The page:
Anyway this guy just did a video on the history of the fastest skater.  It's all right once it gets to Bobby Orr a few minutes in.

 

But anyway Paul Coffey was the fastest guy in the NHL in 1991 and Trevor Linden was in his heat for the contest the way they did it that year...and wasn't far behind Paul at all.  It's just a few seconds if that's all you want to watch but this is the Coffey / Linden heat in the early rounds.

 

Trevor had some wheels...

 

 

 

And if anybody actually wants to watch the entire 1991 skills competition...here is the whole darn thing.

 

 

 

 

These were the days.

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Old time hockey also had brutal fights and penalties. Europeans were discriminated against (for the most part) and ethnic diversity while taking in account high skill was nonexistent. That era may be nostalgic for many people, but ignorance was bliss.

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10 hours ago, Dazzle said:

Old time hockey also had brutal fights and penalties. Europeans were discriminated against (for the most part) and ethnic diversity while taking in account high skill was nonexistent. That era may be nostalgic for many people, but ignorance was bliss.

 

I guess...but what does this really have to do with Trevor Linden's speed?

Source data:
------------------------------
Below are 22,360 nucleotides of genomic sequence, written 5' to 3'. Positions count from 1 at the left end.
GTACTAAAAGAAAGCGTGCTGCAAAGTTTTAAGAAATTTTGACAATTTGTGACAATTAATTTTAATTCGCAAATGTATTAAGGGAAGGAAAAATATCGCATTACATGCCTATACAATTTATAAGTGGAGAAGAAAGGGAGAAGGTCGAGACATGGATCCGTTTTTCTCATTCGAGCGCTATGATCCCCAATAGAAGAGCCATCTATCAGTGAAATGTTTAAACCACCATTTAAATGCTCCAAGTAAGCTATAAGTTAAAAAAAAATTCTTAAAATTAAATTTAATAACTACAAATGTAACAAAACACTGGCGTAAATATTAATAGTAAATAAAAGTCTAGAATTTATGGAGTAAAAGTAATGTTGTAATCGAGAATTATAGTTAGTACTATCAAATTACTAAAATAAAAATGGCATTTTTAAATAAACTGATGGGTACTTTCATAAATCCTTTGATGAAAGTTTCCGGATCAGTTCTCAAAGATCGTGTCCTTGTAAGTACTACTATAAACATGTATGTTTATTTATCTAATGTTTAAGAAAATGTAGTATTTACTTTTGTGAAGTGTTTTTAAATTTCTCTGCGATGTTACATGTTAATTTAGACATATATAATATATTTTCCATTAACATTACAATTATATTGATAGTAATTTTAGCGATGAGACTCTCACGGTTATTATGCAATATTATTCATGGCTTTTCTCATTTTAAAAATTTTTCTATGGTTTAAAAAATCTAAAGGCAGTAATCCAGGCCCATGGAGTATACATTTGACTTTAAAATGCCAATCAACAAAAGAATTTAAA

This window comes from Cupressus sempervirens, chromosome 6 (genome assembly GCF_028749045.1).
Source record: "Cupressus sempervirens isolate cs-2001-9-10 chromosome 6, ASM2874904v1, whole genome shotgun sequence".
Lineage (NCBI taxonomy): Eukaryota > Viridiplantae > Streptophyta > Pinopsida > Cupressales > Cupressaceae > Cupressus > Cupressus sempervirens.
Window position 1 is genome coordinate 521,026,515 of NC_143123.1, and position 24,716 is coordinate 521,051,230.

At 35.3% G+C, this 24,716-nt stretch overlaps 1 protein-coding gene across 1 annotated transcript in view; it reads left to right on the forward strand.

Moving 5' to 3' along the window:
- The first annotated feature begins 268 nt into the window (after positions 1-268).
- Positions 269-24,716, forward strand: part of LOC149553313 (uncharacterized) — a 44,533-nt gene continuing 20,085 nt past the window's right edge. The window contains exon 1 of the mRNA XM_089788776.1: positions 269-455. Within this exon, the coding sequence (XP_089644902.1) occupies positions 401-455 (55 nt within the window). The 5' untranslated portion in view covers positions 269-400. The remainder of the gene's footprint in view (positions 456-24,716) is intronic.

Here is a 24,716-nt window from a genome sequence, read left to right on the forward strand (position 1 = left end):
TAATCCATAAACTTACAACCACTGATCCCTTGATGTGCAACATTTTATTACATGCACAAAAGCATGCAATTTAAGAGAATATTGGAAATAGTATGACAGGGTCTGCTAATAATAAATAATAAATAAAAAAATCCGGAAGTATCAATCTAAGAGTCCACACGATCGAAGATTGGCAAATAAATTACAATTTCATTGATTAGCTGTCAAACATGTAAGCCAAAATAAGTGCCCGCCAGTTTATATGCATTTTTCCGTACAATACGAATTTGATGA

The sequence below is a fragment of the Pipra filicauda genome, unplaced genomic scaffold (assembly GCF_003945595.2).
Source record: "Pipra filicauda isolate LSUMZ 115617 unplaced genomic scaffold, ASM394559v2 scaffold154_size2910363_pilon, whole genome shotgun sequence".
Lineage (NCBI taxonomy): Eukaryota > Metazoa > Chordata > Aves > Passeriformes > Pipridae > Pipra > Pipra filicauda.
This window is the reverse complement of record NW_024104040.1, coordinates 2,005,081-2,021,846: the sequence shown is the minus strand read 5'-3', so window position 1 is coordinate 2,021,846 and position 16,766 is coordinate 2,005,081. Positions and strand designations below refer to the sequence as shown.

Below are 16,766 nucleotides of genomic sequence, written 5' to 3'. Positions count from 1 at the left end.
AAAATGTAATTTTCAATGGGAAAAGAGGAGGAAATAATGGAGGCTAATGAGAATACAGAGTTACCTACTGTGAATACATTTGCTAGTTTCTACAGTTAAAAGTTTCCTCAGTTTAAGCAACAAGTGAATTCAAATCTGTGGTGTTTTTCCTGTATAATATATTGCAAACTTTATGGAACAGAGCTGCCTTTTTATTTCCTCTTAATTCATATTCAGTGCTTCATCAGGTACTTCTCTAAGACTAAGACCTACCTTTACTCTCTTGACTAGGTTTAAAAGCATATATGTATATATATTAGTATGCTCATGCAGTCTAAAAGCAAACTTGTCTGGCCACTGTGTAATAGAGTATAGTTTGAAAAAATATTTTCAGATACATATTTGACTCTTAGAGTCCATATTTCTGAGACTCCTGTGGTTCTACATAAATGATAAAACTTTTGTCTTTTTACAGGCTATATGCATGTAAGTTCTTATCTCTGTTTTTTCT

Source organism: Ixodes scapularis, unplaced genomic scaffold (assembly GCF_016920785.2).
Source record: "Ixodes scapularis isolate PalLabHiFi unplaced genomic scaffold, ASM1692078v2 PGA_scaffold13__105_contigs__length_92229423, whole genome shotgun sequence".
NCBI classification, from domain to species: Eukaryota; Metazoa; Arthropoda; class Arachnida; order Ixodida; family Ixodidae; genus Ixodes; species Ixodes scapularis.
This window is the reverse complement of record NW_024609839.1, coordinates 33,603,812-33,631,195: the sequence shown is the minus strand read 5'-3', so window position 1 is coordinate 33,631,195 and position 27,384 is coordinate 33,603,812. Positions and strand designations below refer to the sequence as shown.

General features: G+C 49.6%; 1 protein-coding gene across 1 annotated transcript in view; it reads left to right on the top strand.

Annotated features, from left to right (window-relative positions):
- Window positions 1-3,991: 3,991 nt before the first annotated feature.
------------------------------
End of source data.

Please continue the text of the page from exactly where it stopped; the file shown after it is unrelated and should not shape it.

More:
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16 hours ago, Kevin Biestra said:

 

I do miss the individual styles of the goalies.  Stuff like Tony Esposito's invitation to go five hole with the inverted V he would snap shut.

 

51b+IKNru9L._AC_UF894,1000_QL80_.jpg

 

 

 

Why did you photoshop out the "netting" he had between his legs "in that area".:ph34r:

 

I still laugh at the "old stories" of him adding in "extra stuff" in his pads (so they'd be over regulation limits).  Refs would often check out his pads before a game; Tony would just remove all that extra stuffing beforehand & give the refs the pads to measure.  He merely adding back the padding after.  I *think* he was the goalie that started the whole scrapping the ice around his net & adding that "snow/ice" around his posts.  There was this video of him smirking saying "these officials always giving me a hard time".

 

Guys like Cheevers didn't care too much about practice as he'd often just stand beside the net & waive his stick at his teammates taking shots at the net.  Tony O?  He *HATED* being scored on...even in practice.:lol: